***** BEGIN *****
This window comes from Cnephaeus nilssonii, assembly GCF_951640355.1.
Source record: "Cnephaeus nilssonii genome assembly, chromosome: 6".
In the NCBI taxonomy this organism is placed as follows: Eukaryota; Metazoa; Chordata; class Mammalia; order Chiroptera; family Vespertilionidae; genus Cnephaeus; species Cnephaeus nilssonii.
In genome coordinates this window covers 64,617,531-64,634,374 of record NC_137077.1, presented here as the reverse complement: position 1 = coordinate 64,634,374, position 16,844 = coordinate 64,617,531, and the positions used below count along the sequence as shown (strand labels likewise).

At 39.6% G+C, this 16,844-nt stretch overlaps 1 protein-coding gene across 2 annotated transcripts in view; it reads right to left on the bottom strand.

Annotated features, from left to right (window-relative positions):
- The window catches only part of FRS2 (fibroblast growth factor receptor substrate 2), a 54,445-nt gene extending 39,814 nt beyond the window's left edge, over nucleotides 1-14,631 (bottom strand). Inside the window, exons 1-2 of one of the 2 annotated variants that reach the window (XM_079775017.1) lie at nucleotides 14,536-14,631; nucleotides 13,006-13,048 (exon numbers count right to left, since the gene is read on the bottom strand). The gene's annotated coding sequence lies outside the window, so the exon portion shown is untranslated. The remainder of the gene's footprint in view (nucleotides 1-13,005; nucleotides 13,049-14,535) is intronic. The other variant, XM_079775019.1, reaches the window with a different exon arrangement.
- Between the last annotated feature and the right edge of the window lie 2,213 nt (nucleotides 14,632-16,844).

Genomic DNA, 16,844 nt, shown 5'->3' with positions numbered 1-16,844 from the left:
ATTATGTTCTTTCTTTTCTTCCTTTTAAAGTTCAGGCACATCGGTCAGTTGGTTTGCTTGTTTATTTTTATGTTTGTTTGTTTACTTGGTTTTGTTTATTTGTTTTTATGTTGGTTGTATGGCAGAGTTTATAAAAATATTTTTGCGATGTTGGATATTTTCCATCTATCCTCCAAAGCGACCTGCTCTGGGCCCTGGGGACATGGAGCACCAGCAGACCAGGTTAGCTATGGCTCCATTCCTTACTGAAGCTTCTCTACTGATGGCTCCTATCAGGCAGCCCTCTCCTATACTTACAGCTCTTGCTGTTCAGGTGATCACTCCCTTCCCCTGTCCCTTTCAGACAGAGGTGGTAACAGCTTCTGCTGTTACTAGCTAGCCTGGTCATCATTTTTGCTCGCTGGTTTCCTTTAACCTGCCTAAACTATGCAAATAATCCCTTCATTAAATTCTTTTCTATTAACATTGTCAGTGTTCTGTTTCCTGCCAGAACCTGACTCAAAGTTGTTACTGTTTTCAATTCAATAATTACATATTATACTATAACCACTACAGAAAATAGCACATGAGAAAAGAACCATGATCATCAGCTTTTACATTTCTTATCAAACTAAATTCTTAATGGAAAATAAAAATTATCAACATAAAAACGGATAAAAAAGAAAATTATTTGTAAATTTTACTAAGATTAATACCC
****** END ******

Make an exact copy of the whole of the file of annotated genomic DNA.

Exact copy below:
This window comes from Cnephaeus nilssonii, assembly GCF_951640355.1.
Source record: "Cnephaeus nilssonii genome assembly, chromosome: 6".
In the NCBI taxonomy this organism is placed as follows: Eukaryota; Metazoa; Chordata; class Mammalia; order Chiroptera; family Vespertilionidae; genus Cnephaeus; species Cnephaeus nilssonii.
In genome coordinates this window covers 64,617,531-64,634,374 of record NC_137077.1, presented here as the reverse complement: position 1 = coordinate 64,634,374, position 16,844 = coordinate 64,617,531, and the positions used below count along the sequence as shown (strand labels likewise).

At 39.6% G+C, this 16,844-nt stretch overlaps 1 protein-coding gene across 2 annotated transcripts in view; it reads right to left on the bottom strand.

Annotated features, from left to right (window-relative positions):
- The window catches only part of FRS2 (fibroblast growth factor receptor substrate 2), a 54,445-nt gene extending 39,814 nt beyond the window's left edge, over nucleotides 1-14,631 (bottom strand). Inside the window, exons 1-2 of one of the 2 annotated variants that reach the window (XM_079775017.1) lie at nucleotides 14,536-14,631; nucleotides 13,006-13,048 (exon numbers count right to left, since the gene is read on the bottom strand). The gene's annotated coding sequence lies outside the window, so the exon portion shown is untranslated. The remainder of the gene's footprint in view (nucleotides 1-13,005; nucleotides 13,049-14,535) is intronic. The other variant, XM_079775019.1, reaches the window with a different exon arrangement.
- Between the last annotated feature and the right edge of the window lie 2,213 nt (nucleotides 14,632-16,844).

Genomic DNA, 16,844 nt, shown 5'->3' with positions numbered 1-16,844 from the left:
ATTATGTTCTTTCTTTTCTTCCTTTTAAAGTTCAGGCACATCGGTCAGTTGGTTTGCTTGTTTATTTTTATGTTTGTTTGTTTACTTGGTTTTGTTTATTTGTTTTTATGTTGGTTGTATGGCAGAGTTTATAAAAATATTTTTGCGATGTTGGATATTTTCCATCTATCCTCCAAAGCGACCTGCTCTGGGCCCTGGGGACATGGAGCACCAGCAGACCAGGTTAGCTATGGCTCCATTCCTTACTGAAGCTTCTCTACTGATGGCTCCTATCAGGCAGCCCTCTCCTATACTTACAGCTCTTGCTGTTCAGGTGATCACTCCCTTCCCCTGTCCCTTTCAGACAGAGGTGGTAACAGCTTCTGCTGTTACTAGCTAGCCTGGTCATCATTTTTGCTCGCTGGTTTCCTTTAACCTGCCTAAACTATGCAAATAATCCCTTCATTAAATTCTTTTCTATTAACATTGTCAGTGTTCTGTTTCCTGCCAGAACCTGACTCAAAGTTGTTACTGTTTTCAATTCAATAATTACATATTATACTATAACCACTACAGAAAATAGCACATGAGAAAAGAACCATGATCATCAGCTTTTACATTTCTTATCAAACTAAATTCTTAATGGAAAATAAAAATTATCAACATAAAAACGGATAAAAAAGAAAATTATTTGTAAATTTTACTAAGATTAATACCC